Late last week the Climate Prediction Center issued an El Niño Advisory, meaning that El Niño conditions have been observed or are expected to continue. There is an 80% chance that a weak El Niño will continue through the spring, 60% chance into the summer.
Back in February, the atmosphere finally began to show signs of responding to the warmer-than-average sea surface temperatures in the central equatorial Pacific. (El Niño is defined by the warming of the tropical Pacific waters. An atmospheric response then follows.) It is believed that an atypical sea surface temperature gradient delayed the atmospheric response. In the fall warmer water temperatures were observed in the western Pacific, while it was cooler in the east. This is not the typical set-up for an El Niño event. During the late fall and winter, we failed to see the eastward movement of the warmer surface waters. Things are on the move now.
The amount of warmer-than-average water above and below the surface of the tropical Pacific increased substantially February. This occurred after dropping over the previous few months. ENSO (El Niño-Southern Oscillation) isn’t just an oceanic reaction, the atmosphere also responds to the warming water temperatures. The Walker Circulation is beginning to weaken, and the trade winds near the Equator as starting to slow. Weaker trade winds allow the surface waters to warmer further. This would explain the considerable warming lately.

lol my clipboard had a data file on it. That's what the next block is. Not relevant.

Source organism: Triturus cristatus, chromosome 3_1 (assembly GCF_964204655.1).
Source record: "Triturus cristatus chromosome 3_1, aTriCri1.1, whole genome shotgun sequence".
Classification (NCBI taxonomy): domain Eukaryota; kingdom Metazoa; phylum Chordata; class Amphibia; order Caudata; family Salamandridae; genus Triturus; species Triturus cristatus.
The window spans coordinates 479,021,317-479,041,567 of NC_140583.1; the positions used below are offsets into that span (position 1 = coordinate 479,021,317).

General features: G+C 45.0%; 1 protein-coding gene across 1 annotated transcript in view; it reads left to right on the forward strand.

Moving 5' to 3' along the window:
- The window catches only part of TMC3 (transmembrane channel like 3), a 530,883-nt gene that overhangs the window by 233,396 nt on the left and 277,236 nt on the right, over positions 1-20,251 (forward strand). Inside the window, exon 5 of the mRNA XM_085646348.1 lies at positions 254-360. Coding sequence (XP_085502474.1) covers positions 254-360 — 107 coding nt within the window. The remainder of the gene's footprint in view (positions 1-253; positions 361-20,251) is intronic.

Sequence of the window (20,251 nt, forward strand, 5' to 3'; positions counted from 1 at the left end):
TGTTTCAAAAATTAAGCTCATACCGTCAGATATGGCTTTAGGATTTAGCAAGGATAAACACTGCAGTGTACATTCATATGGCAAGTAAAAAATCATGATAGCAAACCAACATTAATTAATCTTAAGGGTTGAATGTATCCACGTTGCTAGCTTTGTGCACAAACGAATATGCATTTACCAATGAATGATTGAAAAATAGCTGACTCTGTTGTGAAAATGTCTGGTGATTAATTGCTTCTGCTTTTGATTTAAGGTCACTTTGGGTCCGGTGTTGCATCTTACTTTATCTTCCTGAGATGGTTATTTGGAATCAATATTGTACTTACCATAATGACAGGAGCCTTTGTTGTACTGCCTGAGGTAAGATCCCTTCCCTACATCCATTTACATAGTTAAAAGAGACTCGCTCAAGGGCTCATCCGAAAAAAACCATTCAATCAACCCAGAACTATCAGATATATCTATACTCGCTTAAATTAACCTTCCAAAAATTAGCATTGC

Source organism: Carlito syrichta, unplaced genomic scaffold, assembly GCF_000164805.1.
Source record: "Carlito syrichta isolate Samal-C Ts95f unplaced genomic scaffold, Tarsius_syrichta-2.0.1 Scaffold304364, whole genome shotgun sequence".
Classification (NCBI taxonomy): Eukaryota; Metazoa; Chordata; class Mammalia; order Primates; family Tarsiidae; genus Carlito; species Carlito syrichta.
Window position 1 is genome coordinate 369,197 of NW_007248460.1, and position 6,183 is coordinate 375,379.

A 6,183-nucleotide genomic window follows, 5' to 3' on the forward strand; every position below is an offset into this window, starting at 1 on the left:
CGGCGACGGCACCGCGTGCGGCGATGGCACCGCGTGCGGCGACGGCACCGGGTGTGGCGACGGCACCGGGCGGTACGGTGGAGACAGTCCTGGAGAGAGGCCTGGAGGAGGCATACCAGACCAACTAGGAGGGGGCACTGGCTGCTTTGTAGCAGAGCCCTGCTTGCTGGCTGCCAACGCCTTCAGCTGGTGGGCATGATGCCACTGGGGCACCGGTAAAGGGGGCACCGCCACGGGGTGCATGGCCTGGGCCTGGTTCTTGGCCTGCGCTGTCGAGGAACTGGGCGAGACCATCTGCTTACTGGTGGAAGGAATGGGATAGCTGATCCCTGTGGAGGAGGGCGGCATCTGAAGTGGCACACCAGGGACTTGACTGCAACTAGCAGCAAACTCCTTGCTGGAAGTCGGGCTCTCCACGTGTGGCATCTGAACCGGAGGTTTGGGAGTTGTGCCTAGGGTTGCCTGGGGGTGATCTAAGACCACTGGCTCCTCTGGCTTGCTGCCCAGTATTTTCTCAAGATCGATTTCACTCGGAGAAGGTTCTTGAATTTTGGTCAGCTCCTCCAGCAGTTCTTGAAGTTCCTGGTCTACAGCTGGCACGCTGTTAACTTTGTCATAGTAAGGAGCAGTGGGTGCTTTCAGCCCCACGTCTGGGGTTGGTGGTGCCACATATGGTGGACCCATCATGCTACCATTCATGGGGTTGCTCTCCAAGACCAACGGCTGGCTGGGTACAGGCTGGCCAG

What’s next? Climate scientists expect the positive trend in sea surface temperatures to persist for the next several months. Weak El Niño conditions could linger through early fall, however forecasts made in the spring are less accurate. Why? What’s happening across the equatorial Pacific in March is just a quarter of what will occur in the fall and winter when the influence of El Niño/La Niña is stronger. The influence of ENSO is generally weaker in the spring and summer. However El Niño or La Niña can influence the upcoming hurricane season. If El Niño persists into the summer it could mean a quieter Atlantic hurricane season. During a typical “El Niño hurricane season” there are fewer hurricanes in the Atlantic basin due to stronger wind shear and trade winds along of more atmospheric stability, all three act to limit tropical development. Meanwhile, it could be a more active season for the eastern Pacific.